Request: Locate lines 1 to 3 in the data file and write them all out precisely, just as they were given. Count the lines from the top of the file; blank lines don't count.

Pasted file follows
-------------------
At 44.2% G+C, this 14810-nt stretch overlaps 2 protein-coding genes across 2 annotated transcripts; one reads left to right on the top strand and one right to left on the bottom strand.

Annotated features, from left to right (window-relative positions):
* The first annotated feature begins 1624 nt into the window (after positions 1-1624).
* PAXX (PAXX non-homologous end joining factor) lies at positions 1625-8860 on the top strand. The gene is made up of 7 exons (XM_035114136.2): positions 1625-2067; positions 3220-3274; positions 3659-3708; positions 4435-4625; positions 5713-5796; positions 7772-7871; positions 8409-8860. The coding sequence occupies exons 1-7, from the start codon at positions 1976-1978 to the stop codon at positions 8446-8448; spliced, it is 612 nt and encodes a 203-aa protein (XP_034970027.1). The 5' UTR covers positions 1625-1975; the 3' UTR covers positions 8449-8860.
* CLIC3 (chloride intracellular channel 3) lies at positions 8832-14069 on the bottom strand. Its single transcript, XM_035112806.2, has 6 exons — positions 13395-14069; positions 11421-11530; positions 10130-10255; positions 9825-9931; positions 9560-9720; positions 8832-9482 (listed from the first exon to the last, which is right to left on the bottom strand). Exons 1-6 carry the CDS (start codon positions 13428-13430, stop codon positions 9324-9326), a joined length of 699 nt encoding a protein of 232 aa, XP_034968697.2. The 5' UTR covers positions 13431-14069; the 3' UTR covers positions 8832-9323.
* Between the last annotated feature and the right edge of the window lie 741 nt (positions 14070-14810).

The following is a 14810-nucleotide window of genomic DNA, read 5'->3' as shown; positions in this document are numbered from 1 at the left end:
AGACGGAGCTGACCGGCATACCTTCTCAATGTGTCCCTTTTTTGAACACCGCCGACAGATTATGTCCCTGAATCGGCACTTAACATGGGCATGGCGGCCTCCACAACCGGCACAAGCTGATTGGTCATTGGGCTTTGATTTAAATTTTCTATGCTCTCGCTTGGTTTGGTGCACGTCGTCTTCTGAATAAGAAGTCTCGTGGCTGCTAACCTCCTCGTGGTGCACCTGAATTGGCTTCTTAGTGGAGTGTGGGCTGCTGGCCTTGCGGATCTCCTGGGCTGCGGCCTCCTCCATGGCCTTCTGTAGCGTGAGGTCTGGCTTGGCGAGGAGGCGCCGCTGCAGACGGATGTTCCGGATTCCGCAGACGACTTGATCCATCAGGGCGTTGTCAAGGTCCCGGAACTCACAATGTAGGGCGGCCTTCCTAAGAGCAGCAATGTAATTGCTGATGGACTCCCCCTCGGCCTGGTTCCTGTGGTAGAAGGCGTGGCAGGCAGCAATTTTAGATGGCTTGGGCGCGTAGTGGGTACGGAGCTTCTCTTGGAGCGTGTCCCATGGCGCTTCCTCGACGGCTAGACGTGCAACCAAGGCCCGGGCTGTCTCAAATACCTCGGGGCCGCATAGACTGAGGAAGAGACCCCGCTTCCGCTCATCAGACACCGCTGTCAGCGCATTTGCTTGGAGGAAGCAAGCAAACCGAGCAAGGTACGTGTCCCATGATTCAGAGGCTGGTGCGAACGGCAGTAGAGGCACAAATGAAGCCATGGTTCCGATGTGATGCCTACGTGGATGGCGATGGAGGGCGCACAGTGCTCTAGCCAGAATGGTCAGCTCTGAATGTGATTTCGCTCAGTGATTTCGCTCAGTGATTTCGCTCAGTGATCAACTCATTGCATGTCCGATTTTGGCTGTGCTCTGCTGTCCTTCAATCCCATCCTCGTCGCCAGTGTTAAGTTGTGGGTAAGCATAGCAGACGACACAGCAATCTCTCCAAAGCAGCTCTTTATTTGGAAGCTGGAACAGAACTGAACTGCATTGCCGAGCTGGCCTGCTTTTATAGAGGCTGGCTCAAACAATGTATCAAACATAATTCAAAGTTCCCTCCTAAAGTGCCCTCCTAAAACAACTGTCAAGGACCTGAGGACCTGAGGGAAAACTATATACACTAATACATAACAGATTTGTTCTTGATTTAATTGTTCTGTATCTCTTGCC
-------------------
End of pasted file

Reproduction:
At 44.2% G+C, this 14810-nt stretch overlaps 2 protein-coding genes across 2 annotated transcripts; one reads left to right on the top strand and one right to left on the bottom strand.

Annotated features, from left to right (window-relative positions):
* The first annotated feature begins 1624 nt into the window (after positions 1-1624).